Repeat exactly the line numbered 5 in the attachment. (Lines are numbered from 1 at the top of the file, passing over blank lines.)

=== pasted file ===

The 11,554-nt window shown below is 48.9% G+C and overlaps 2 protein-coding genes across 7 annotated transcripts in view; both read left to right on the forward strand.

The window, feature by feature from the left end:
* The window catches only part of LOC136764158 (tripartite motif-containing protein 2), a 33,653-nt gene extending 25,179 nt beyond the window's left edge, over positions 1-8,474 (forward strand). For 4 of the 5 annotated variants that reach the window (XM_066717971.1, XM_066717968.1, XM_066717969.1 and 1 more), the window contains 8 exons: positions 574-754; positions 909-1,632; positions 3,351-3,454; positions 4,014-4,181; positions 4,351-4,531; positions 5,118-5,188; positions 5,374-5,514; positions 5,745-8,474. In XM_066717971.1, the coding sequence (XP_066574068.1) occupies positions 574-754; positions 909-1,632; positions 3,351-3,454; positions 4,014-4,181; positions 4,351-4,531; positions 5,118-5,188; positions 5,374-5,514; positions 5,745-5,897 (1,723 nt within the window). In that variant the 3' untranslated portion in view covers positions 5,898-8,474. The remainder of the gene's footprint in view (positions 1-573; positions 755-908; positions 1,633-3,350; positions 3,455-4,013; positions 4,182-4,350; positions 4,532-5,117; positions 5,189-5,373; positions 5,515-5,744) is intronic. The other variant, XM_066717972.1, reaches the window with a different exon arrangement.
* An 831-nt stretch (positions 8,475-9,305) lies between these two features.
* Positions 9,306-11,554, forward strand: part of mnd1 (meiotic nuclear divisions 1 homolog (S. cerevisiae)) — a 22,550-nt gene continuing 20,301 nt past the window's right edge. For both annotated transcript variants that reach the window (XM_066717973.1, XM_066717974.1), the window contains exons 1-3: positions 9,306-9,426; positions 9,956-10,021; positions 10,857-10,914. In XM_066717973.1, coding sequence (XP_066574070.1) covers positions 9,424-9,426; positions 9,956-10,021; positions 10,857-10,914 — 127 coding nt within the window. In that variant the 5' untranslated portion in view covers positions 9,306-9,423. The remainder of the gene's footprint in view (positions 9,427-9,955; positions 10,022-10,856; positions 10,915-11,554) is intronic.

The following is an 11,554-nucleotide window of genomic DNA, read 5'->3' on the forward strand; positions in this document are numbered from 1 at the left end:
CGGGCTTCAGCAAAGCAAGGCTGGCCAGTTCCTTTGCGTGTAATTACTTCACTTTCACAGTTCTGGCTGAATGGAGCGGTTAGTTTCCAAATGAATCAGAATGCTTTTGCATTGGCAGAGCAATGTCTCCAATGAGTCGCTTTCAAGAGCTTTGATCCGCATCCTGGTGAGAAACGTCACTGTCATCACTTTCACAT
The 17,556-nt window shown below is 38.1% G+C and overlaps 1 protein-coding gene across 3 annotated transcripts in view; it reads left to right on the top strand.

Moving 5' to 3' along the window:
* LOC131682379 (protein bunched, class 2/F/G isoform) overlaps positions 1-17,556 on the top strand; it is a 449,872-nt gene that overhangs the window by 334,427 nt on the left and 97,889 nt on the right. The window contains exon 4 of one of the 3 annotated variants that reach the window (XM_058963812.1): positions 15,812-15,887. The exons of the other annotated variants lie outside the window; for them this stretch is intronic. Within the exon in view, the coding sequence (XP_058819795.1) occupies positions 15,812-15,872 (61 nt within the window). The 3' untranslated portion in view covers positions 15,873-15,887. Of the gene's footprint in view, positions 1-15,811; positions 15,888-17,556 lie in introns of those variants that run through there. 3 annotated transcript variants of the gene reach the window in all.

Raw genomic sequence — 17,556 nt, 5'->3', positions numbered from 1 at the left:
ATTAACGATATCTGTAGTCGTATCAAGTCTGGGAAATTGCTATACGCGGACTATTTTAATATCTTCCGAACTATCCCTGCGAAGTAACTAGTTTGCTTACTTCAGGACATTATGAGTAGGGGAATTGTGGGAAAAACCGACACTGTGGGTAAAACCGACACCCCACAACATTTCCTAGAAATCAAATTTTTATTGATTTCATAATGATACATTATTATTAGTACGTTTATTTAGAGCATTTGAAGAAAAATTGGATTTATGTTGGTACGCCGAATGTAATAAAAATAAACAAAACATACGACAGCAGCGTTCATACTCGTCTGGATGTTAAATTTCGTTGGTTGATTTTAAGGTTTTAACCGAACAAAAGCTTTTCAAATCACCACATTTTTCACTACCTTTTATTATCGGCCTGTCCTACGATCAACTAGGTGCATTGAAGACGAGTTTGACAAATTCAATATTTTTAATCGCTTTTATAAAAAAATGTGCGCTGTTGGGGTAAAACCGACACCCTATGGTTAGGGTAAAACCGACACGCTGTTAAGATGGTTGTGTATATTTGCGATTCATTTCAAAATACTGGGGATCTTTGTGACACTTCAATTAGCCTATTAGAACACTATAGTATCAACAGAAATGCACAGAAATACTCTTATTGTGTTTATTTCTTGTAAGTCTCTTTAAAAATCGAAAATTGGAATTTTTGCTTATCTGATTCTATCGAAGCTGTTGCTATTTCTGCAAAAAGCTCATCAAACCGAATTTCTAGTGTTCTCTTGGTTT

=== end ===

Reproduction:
* Positions 9,306-11,554, forward strand: part of mnd1 (meiotic nuclear divisions 1 homolog (S. cerevisiae)) — a 22,550-nt gene continuing 20,301 nt past the window's right edge. For both annotated transcript variants that reach the window (XM_066717973.1, XM_066717974.1), the window contains exons 1-3: positions 9,306-9,426; positions 9,956-10,021; positions 10,857-10,914. In XM_066717973.1, coding sequence (XP_066574070.1) covers positions 9,424-9,426; positions 9,956-10,021; positions 10,857-10,914 — 127 coding nt within the window. In that variant the 5' untranslated portion in view covers positions 9,306-9,423. The remainder of the gene's footprint in view (positions 9,427-9,955; positions 10,022-10,856; positions 10,915-11,554) is intronic.